In 1941 Goudsmit joined the Radiation Laboratory at the Massachusetts Institute of Technology, where initially he worked on signal-to-noise ratio problems. In the summer of 1943 he was sent to England to investigate the source of dissatisfaction among American air crews with radar sets Royal Air Force crews found perfectly satisfactory. After several months of study, Goudsmit concluded, in part on the basis of many hours of interviews with flight crews, that the source of the difficulty lay in the fact that the radars had been designed with low-flying tactical airplanes in mind and were ill suited for the high-flying strategic bombers of the American Eighth Air Force. It was another example of Goudsmit’s talent as a detective and a sleuth.
Goudsmit’s interest in puzzle-solving and mysteries, which had led him to take a course in forensics and to study Egyptology (to the point of being proficient in deciphering hieroglyphics) further manifested itself in a memo he wrote in June 1943 to Lee A. Dubridge, head of the Radiation Laboratory, in which he recommended himself as a person who would be well suited for getting information on the work of scientists in Europe:’ I have very close personal contacts with most of the physicists in Italy, France, Belgium, Holland, and even Germany. I think there are even some German physicists who still believe I am their friend.’ Three months later, in September 1943, Goudsmit was offered and accepted the position of scientific head of Project ALSOS. Thename ALSOS, derived for the Greek word for “grove”, was chosen by the army because the project was conceived of by General Leslie R. Groves, the head of the American atom bomb program. The purpose of Project ALSOS was to follow directly behind advanced elements of Allied forces in Europe in order to uncover firsthand information on war-related German scientific research, especially research in nuclear physics and atom bomb development.
Between April 1944 and May 1945 the ALSOS unit hopscotched through France, Belgium, the Netherlands, and Germany, investigating significant physics laboratories, seizing and assessing documents and apparatus, capturing and interrogating scientists—especially physicists and chemists thought likely to be working on problems of nuclear physics and nuclear engineering. When Goudsmit arrived at the University of Strasbourg in November 1944, he found what he considered incontrovertible evidence in the files of the physicist Carl Friedrich von Weizsäcker that German work on an atomic bomb was not very far advanced. He also discovered that his old colleague and friend Heisenberg and his laboratory had been evacuated from Berlin to the small Bavarian town of Hechingen. Goudsmit was of the opinion that Heisenberg was in overall charge of German atomic bomb work. In the spring of 1945, elements of the ALSOS team captured the Hechingen laboratory and uncovered the German uranium heavy-water reactor that had been under construction in a camouflaged cave in the nearby village of Haigerloch.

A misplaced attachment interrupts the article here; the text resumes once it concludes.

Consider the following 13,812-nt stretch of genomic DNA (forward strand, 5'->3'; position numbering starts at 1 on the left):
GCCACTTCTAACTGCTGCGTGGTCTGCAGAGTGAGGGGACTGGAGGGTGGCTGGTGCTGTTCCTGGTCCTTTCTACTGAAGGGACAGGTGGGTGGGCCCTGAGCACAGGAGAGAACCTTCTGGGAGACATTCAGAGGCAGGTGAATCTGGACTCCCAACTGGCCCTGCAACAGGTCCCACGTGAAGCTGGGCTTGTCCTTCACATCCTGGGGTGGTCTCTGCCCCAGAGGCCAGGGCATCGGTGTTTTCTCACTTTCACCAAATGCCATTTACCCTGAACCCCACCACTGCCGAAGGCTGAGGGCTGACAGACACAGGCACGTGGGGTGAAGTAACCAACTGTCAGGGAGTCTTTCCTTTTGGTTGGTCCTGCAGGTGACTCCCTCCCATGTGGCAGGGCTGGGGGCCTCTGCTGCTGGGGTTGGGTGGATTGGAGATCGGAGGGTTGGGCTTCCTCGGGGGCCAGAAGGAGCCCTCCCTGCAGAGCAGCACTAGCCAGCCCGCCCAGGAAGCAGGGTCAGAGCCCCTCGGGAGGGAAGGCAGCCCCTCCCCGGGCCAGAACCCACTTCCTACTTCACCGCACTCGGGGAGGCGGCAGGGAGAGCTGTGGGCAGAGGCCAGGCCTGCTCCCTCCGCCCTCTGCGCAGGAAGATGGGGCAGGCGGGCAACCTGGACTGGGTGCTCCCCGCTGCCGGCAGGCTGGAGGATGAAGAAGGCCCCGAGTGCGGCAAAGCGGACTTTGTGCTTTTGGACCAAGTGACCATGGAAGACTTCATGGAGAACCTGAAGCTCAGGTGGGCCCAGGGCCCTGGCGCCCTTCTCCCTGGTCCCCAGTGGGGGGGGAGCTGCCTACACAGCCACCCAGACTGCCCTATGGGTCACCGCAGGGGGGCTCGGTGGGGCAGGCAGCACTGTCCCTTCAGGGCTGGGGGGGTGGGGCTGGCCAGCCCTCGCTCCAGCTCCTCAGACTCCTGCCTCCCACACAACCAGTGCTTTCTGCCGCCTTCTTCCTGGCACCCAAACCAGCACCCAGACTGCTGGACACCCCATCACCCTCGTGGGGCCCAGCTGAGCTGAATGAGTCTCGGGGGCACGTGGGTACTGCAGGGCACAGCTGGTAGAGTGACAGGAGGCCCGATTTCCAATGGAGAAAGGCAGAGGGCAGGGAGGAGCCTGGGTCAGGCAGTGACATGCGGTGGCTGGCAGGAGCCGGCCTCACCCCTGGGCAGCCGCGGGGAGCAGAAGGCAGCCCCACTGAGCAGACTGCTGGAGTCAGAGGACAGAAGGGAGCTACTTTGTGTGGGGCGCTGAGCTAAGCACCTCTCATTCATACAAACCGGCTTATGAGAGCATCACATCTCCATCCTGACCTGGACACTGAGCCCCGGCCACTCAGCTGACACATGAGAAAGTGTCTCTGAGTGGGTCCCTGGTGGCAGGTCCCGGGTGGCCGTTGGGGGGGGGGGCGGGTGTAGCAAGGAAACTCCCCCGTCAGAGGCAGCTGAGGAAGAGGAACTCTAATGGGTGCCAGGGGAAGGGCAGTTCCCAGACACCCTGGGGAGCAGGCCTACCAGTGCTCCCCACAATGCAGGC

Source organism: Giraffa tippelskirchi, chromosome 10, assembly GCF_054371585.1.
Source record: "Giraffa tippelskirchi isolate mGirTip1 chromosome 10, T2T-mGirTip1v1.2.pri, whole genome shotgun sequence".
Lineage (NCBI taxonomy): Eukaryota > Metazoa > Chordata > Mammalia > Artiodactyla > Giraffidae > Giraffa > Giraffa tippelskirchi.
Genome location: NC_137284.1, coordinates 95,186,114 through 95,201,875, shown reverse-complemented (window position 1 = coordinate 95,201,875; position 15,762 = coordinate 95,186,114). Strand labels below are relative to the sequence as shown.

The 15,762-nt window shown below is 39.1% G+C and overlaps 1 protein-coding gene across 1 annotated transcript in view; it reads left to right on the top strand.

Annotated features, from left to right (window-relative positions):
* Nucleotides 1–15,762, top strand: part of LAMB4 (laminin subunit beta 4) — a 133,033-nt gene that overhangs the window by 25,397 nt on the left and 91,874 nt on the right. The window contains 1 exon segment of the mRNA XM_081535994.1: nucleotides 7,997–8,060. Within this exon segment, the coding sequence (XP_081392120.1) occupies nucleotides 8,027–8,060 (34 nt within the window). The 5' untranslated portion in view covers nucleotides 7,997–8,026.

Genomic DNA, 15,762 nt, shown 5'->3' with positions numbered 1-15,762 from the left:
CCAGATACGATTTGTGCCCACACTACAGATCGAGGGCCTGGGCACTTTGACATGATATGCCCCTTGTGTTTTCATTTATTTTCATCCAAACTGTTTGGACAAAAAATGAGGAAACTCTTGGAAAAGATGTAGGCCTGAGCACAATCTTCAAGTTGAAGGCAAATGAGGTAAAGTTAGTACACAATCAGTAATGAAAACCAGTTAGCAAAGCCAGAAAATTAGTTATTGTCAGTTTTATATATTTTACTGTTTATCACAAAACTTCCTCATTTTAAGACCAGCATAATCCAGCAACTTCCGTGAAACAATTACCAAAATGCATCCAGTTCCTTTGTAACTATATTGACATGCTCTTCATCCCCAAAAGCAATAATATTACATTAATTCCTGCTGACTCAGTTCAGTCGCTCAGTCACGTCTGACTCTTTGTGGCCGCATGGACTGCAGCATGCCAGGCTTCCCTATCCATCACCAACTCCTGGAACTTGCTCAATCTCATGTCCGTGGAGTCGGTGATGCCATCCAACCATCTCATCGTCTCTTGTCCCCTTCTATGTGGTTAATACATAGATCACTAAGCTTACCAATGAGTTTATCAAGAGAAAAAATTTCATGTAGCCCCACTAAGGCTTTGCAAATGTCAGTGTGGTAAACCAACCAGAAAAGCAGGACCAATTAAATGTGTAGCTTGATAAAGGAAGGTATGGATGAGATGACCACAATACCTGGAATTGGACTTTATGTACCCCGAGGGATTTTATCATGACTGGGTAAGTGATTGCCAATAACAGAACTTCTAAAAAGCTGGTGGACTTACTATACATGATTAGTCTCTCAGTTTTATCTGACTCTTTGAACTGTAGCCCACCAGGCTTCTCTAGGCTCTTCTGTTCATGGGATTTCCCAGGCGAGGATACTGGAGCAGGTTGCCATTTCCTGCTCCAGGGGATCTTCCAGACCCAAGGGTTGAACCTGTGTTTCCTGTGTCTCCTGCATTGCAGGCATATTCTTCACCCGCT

Shortly after the end of hostilities in Europe, while Goudsmit was still attached to ALSOS, he took a trip to Holland to visit his parents’ house in the Hague. He had last heard from his parents, who were Jewish, in March 1943, in a letter sent from a Nazi concentration camp. The house was in shambles, but the framework still stood. Subsequently. from records kept by the Germans, Goudsmit confirmed that his parents had been put to death in the gas chamber of a concentration camp.